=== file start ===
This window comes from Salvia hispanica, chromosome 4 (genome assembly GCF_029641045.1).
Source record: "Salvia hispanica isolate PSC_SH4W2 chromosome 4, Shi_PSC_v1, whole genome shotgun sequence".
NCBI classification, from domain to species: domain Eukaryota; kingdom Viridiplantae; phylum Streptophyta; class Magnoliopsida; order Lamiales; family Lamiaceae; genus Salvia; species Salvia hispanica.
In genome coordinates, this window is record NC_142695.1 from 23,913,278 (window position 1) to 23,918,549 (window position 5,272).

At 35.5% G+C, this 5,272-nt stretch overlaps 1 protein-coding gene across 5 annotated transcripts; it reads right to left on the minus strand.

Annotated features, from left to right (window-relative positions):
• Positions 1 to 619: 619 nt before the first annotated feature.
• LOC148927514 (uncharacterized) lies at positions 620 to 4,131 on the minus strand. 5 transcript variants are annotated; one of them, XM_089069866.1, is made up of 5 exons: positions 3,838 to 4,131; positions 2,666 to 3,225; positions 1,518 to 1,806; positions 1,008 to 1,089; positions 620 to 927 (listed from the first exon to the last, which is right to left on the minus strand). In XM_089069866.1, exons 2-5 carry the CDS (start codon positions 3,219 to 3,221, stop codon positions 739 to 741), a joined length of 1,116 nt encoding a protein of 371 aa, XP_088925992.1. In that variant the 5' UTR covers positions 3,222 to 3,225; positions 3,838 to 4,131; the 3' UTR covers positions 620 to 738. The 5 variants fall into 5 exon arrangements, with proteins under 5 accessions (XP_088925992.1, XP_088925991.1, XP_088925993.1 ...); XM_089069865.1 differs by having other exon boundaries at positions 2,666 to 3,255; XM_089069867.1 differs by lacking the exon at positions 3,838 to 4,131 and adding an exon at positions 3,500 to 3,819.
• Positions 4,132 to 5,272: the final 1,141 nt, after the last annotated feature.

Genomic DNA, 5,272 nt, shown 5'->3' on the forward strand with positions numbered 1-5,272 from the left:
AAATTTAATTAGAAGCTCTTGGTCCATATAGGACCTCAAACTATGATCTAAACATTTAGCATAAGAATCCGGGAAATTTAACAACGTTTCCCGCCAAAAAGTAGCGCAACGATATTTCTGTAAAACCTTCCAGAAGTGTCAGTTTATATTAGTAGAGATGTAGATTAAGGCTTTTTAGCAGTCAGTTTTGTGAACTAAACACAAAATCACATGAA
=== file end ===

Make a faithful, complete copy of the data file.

This window comes from Salvia hispanica, chromosome 4 (genome assembly GCF_029641045.1).
Source record: "Salvia hispanica isolate PSC_SH4W2 chromosome 4, Shi_PSC_v1, whole genome shotgun sequence".
NCBI classification, from domain to species: domain Eukaryota; kingdom Viridiplantae; phylum Streptophyta; class Magnoliopsida; order Lamiales; family Lamiaceae; genus Salvia; species Salvia hispanica.
In genome coordinates, this window is record NC_142695.1 from 23,913,278 (window position 1) to 23,918,549 (window position 5,272).

At 35.5% G+C, this 5,272-nt stretch overlaps 1 protein-coding gene across 5 annotated transcripts; it reads right to left on the minus strand.

Annotated features, from left to right (window-relative positions):
• Positions 1 to 619: 619 nt before the first annotated feature.
• LOC148927514 (uncharacterized) lies at positions 620 to 4,131 on the minus strand. 5 transcript variants are annotated; one of them, XM_089069866.1, is made up of 5 exons: positions 3,838 to 4,131; positions 2,666 to 3,225; positions 1,518 to 1,806; positions 1,008 to 1,089; positions 620 to 927 (listed from the first exon to the last, which is right to left on the minus strand). In XM_089069866.1, exons 2-5 carry the CDS (start codon positions 3,219 to 3,221, stop codon positions 739 to 741), a joined length of 1,116 nt encoding a protein of 371 aa, XP_088925992.1. In that variant the 5' UTR covers positions 3,222 to 3,225; positions 3,838 to 4,131; the 3' UTR covers positions 620 to 738. The 5 variants fall into 5 exon arrangements, with proteins under 5 accessions (XP_088925992.1, XP_088925991.1, XP_088925993.1 ...); XM_089069865.1 differs by having other exon boundaries at positions 2,666 to 3,255; XM_089069867.1 differs by lacking the exon at positions 3,838 to 4,131 and adding an exon at positions 3,500 to 3,819.
• Positions 4,132 to 5,272: the final 1,141 nt, after the last annotated feature.

Genomic DNA, 5,272 nt, shown 5'->3' on the forward strand with positions numbered 1-5,272 from the left:
AAATTTAATTAGAAGCTCTTGGTCCATATAGGACCTCAAACTATGATCTAAACATTTAGCATAAGAATCCGGGAAATTTAACAACGTTTCCCGCCAAAAAGTAGCGCAACGATATTTCTGTAAAACCTTCCAGAAGTGTCAGTTTATATTAGTAGAGATGTAGATTAAGGCTTTTTAGCAGTCAGTTTTGTGAACTAAACACAAAATCACATGAA